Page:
True to my word I did indeed spend the last three days camped out at Earl’s Court enjoying this year’s GBBF. The plan was simple but elegant – drink on Wednesday, work there on Thursday and do some more drinking (maybe with an insider’s perspective) on the Friday. The plan, as they say, worked perfectly.
On day one I was coming from work so wasn’t able to join the queue of CAMRA members who bought their tickets in advance and take part in the traditional scramble for tables when the doors opened (after a trek through the tunnels beneath Earl’s Court so as to keep the main doors opened for the queue of people who still needed to part with cash). I turned up at about 1:30pm to find a table and chair already saved for me by drinking buddy Bob, which was nice. It does seem that CAMRA have noticed the seating issue, with a question on their yearly questionnaire asking if we’d be willing to pay for guaranteed seating. I would, but that’s because I am a) lazy and b) old before my time. The last time I volunteered at the festival, the last year at Olympia, I helped put out all of the tables and chairs and despite their scarceness later in the day I can vouch for the fact that there are a lot of them.
Me, Bob and the rest of the gang who floated in over the days have fallen into a fairly predictable GBBF routine – find a table, obtain many pork scratchings from The Crusty Pie Company, buy rounds of halves from a bar chosen by whoever’s round it is, go home later than planned. The only break in that this year was that it took until Thursday for Bob to make use of the ‘Five bags of scratchings for £5’ offer and Friday for me, something that usually happens within minutes of arriving. As usual the pies from The Crusty Pie lot were good and my main sustenance for the latter half of the week, something I am now rectifying with a diet of carrots, peas, potatoes, limes and assorted botanicals (although those last two are mainly being delivered in mixed drink form along with quinine).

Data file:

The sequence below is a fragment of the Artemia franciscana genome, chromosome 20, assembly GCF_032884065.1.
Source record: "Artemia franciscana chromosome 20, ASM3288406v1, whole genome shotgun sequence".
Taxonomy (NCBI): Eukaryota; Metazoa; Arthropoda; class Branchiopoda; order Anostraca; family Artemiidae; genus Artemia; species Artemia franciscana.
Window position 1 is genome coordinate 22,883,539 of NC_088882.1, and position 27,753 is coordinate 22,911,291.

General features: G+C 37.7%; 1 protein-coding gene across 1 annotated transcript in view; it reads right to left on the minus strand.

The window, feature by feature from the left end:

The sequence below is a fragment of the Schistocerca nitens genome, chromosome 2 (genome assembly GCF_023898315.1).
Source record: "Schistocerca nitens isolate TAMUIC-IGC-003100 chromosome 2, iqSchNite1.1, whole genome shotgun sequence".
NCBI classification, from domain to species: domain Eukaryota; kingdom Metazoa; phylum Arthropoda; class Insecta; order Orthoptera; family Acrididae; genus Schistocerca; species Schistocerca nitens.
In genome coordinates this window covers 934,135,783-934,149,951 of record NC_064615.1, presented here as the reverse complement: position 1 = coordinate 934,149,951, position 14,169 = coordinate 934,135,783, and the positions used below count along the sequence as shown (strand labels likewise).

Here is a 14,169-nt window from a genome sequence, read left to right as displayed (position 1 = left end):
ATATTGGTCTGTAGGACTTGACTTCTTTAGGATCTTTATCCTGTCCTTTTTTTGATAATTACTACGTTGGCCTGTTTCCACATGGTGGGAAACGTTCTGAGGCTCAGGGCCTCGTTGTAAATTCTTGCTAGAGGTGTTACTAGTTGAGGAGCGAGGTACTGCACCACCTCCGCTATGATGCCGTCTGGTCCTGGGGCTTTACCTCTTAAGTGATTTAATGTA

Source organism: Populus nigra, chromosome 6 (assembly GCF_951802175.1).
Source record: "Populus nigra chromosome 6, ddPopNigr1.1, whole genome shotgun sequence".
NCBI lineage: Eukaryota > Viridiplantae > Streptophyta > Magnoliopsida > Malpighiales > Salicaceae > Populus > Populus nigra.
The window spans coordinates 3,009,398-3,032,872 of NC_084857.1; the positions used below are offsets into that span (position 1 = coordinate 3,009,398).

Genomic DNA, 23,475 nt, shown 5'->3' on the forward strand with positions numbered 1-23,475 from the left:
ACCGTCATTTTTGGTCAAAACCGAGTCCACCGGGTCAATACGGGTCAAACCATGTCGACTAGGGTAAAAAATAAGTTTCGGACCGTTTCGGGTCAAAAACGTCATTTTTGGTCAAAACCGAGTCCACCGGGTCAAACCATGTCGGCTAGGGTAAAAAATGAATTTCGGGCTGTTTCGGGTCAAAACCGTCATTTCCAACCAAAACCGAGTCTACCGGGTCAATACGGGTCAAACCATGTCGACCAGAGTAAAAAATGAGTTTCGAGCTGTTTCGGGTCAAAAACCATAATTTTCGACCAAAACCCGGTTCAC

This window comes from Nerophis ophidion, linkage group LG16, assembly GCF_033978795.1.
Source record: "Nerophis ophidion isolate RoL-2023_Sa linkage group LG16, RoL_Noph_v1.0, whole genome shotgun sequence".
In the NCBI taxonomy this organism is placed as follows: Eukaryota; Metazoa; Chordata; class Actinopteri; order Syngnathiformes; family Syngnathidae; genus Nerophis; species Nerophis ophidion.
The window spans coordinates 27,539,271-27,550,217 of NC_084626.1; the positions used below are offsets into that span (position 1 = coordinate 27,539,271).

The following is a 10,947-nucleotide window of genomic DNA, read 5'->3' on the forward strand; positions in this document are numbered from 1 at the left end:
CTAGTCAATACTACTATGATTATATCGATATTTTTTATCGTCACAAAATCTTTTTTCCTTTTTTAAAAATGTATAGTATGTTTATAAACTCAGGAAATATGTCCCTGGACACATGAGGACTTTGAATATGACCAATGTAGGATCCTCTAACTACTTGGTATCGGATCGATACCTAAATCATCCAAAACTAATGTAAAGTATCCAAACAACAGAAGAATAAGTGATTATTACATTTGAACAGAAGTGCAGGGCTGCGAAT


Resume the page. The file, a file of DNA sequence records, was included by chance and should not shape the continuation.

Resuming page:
The biggest change this year was that instead of the bars being ordered by region, with each bar grouping together local breweries, they instead alphabetised by subregion, with West Sussex, West Yorkshire and Worcestershire all sitting on the same bar rather than by their more geographic neighbours. At first I was rather against this, with my forcefully put across opinion of ‘Change is Bad’ being echoed by many of my bearded CAMRA brethren, but after the first few rounds I realised that it didn’t really matter – with regional beer styles gradually going out of fashion and with breweries producing interesting brews wherever they are in the country, the groupings on each bar didn’t really make any difference unless there were specific breweries that you were looking for, and as we had a programme that wasn’t particularly difficult. The naming of each bar after a military commander may not have helped change CAMRA’s usual olde-worldy image, but at least this time we didn’t have scantily clad women as the mascots, even if they were chosen ‘to empower female drinkers’ in previous years.
One thing that especially interested me this year was the doubling of the number of American beers, growing the Bières sans Frontières foreign beer bar to half as big again (maybe double) and providing us with a load of interesting beers straight from the cask, in some cases beers that don’t really get a cask release in the US, as well as in bottles or from the pump. Unfortunately I didn’t make it over there much until the Friday, at which point they had pretty much sold out of everything – even with the increased number of casks the hassles of importing the beer and the difficulty in obtaining much of it still meant that stocks weren’t as high as could have been sold. That said, there was still a vast quantity of British beer to try and I’ll just have to make sure to shift my bar patronage to be more heavily American earlier in the week next time.
So, the important bit – the beers. I didn’t write everything down and these were not all mine, as being the caring and sharing types we passed each beer around the table. Better for our ticky-lists of beers, better for our increasingly fragile livers.